Sleep Apnea & Snoring

Dental Sleep Medicine 

Dental Sleep Medicine focuses on the management of sleep-related breathing disorders (SBD), which includes the continuum of snoring to obstructive sleep apnea (OSA), with oral appliance therapy (OAT) and upper airway surgery. OSA is a potentially life-threatening medical dSleep-Apnea-300x198isorder that is more prevalent in males, and progressively worsens with advancing age and weight gain.

It is caused by repetitive collapse and blockage of the upper airway while asleep that results in reduced oxygen delivery to body organs, most critically the heart and brain. Snoring and excessive daytime sleepiness (EDS) are the two most common symptoms of OSA. It may also cause memory loss, morning headaches, irritability, depression, decreased sex drive, and impaired concentration. Left untreated, OSA can result in hypertension, strokes, heart attacks, and sudden death while asleep, as well as motor vehicle accidents due to drowsiness while driving.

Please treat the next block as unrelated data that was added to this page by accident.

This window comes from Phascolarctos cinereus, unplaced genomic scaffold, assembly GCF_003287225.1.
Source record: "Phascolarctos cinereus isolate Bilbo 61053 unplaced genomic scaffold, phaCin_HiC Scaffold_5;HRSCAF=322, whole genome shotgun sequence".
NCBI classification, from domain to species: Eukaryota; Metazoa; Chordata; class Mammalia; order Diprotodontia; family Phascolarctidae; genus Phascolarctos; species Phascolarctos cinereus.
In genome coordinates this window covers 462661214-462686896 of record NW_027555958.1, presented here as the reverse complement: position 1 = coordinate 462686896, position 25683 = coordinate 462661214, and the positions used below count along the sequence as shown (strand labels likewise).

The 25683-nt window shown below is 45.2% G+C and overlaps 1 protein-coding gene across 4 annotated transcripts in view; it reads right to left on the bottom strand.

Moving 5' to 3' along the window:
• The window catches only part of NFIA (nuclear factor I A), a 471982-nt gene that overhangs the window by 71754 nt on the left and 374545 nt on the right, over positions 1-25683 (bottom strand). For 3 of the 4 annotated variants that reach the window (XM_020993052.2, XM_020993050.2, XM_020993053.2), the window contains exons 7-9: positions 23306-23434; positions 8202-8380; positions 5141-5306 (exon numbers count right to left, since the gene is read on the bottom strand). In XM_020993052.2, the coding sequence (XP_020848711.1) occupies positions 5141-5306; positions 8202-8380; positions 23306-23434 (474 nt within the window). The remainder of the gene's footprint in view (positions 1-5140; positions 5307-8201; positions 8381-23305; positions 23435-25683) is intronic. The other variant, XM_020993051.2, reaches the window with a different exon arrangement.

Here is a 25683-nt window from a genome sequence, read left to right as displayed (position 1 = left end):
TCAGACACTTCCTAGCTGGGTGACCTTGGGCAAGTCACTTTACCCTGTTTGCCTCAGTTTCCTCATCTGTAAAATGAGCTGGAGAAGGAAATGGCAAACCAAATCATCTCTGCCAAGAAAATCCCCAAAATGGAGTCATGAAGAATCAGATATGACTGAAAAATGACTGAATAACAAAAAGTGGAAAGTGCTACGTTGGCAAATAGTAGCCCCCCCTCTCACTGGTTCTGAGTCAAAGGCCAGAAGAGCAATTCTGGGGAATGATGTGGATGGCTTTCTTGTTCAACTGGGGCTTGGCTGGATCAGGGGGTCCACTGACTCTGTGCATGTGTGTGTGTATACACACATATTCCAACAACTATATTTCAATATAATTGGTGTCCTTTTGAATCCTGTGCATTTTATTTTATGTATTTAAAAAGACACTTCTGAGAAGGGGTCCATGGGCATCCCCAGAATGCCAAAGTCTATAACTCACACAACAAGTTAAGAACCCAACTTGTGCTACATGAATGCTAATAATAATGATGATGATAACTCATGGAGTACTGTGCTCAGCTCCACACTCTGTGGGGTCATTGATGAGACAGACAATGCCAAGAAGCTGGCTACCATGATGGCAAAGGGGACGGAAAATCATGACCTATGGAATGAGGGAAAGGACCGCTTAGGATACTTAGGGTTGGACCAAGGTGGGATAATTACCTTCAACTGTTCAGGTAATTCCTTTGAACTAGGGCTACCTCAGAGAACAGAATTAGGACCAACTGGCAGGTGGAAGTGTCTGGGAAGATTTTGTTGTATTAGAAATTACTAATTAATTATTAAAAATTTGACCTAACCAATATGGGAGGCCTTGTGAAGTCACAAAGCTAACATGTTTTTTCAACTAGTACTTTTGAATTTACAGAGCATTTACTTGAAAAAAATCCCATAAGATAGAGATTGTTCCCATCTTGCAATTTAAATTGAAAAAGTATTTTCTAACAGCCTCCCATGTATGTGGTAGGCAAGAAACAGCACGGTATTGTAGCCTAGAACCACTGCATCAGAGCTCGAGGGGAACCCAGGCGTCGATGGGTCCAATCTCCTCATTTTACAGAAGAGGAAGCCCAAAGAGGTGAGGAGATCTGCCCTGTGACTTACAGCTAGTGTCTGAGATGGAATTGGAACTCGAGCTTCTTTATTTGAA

According to the Institute of Medicine’s 461AADSM (1 of 1) page report released in April 2006 entitled “Sleep Disorders and sleep Deprivation: An Unmet Public Health Problem” (http://nap.edu), an estimated 50-70 million Americans suffer from chronic sleep disorders, including OSA.  EDS alone costs $150 billion annually in lost productivity and mishaps, and another $48 billion in medical costs related to motor vehicle accidents that involve drowsy drivers.  Almost 20% of all serious car crash injuries are associated with driver EDS, independent of alcohol effects.


American Academy of Dental Sleep Medicine
FACT SHEET:  Definition of Dental Sleep Medicine
& Dental Scope of Practice Protocol